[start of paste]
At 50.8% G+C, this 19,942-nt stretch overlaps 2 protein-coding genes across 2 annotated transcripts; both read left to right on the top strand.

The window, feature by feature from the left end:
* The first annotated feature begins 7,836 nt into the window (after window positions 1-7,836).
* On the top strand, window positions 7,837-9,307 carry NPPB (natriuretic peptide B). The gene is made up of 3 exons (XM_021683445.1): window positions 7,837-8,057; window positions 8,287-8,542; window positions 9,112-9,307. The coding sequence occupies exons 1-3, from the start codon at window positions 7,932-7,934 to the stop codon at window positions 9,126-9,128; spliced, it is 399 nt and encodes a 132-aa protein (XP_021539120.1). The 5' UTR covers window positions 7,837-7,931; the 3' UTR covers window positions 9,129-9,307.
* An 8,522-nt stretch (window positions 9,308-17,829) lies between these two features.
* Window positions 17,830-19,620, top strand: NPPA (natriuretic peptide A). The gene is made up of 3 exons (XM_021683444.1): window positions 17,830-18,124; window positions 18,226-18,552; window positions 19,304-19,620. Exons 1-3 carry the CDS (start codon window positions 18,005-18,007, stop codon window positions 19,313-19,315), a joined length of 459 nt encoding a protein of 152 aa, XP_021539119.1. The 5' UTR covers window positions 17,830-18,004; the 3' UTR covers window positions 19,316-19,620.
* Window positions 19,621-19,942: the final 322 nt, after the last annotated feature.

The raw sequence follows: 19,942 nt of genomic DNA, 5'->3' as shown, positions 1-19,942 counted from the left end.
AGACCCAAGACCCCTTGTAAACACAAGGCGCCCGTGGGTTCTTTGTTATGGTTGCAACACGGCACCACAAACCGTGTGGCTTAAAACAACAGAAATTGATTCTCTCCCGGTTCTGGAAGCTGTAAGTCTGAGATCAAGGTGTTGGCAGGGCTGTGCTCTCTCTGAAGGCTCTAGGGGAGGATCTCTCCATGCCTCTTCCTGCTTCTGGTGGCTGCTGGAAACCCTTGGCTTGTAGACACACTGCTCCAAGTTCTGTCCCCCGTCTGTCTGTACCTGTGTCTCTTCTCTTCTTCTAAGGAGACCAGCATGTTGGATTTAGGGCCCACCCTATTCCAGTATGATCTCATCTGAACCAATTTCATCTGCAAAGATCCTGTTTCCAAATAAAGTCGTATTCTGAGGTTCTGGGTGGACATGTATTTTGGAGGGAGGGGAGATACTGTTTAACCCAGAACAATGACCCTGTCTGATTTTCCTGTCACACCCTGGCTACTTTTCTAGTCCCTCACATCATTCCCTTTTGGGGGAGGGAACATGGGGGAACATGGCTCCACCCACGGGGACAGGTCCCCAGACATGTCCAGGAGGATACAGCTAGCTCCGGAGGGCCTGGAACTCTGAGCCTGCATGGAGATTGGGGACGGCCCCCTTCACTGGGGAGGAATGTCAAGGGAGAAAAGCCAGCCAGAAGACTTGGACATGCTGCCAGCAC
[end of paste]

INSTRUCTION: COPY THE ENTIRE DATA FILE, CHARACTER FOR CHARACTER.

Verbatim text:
At 50.8% G+C, this 19,942-nt stretch overlaps 2 protein-coding genes across 2 annotated transcripts; both read left to right on the top strand.

The window, feature by feature from the left end:
* The first annotated feature begins 7,836 nt into the window (after window positions 1-7,836).
* On the top strand, window positions 7,837-9,307 carry NPPB (natriuretic peptide B). The gene is made up of 3 exons (XM_021683445.1): window positions 7,837-8,057; window positions 8,287-8,542; window positions 9,112-9,307. The coding sequence occupies exons 1-3, from the start codon at window positions 7,932-7,934 to the stop codon at window positions 9,126-9,128; spliced, it is 399 nt and encodes a 132-aa protein (XP_021539120.1). The 5' UTR covers window positions 7,837-7,931; the 3' UTR covers window positions 9,129-9,307.
* An 8,522-nt stretch (window positions 9,308-17,829) lies between these two features.
* Window positions 17,830-19,620, top strand: NPPA (natriuretic peptide A). The gene is made up of 3 exons (XM_021683444.1): window positions 17,830-18,124; window positions 18,226-18,552; window positions 19,304-19,620. Exons 1-3 carry the CDS (start codon window positions 18,005-18,007, stop codon window positions 19,313-19,315), a joined length of 459 nt encoding a protein of 152 aa, XP_021539119.1. The 5' UTR covers window positions 17,830-18,004; the 3' UTR covers window positions 19,316-19,620.
* Window positions 19,621-19,942: the final 322 nt, after the last annotated feature.

The raw sequence follows: 19,942 nt of genomic DNA, 5'->3' as shown, positions 1-19,942 counted from the left end.
AGACCCAAGACCCCTTGTAAACACAAGGCGCCCGTGGGTTCTTTGTTATGGTTGCAACACGGCACCACAAACCGTGTGGCTTAAAACAACAGAAATTGATTCTCTCCCGGTTCTGGAAGCTGTAAGTCTGAGATCAAGGTGTTGGCAGGGCTGTGCTCTCTCTGAAGGCTCTAGGGGAGGATCTCTCCATGCCTCTTCCTGCTTCTGGTGGCTGCTGGAAACCCTTGGCTTGTAGACACACTGCTCCAAGTTCTGTCCCCCGTCTGTCTGTACCTGTGTCTCTTCTCTTCTTCTAAGGAGACCAGCATGTTGGATTTAGGGCCCACCCTATTCCAGTATGATCTCATCTGAACCAATTTCATCTGCAAAGATCCTGTTTCCAAATAAAGTCGTATTCTGAGGTTCTGGGTGGACATGTATTTTGGAGGGAGGGGAGATACTGTTTAACCCAGAACAATGACCCTGTCTGATTTTCCTGTCACACCCTGGCTACTTTTCTAGTCCCTCACATCATTCCCTTTTGGGGGAGGGAACATGGGGGAACATGGCTCCACCCACGGGGACAGGTCCCCAGACATGTCCAGGAGGATACAGCTAGCTCCGGAGGGCCTGGAACTCTGAGCCTGCATGGAGATTGGGGACGGCCCCCTTCACTGGGGAGGAATGTCAAGGGAGAAAAGCCAGCCAGAAGACTTGGACATGCTGCCAGCAC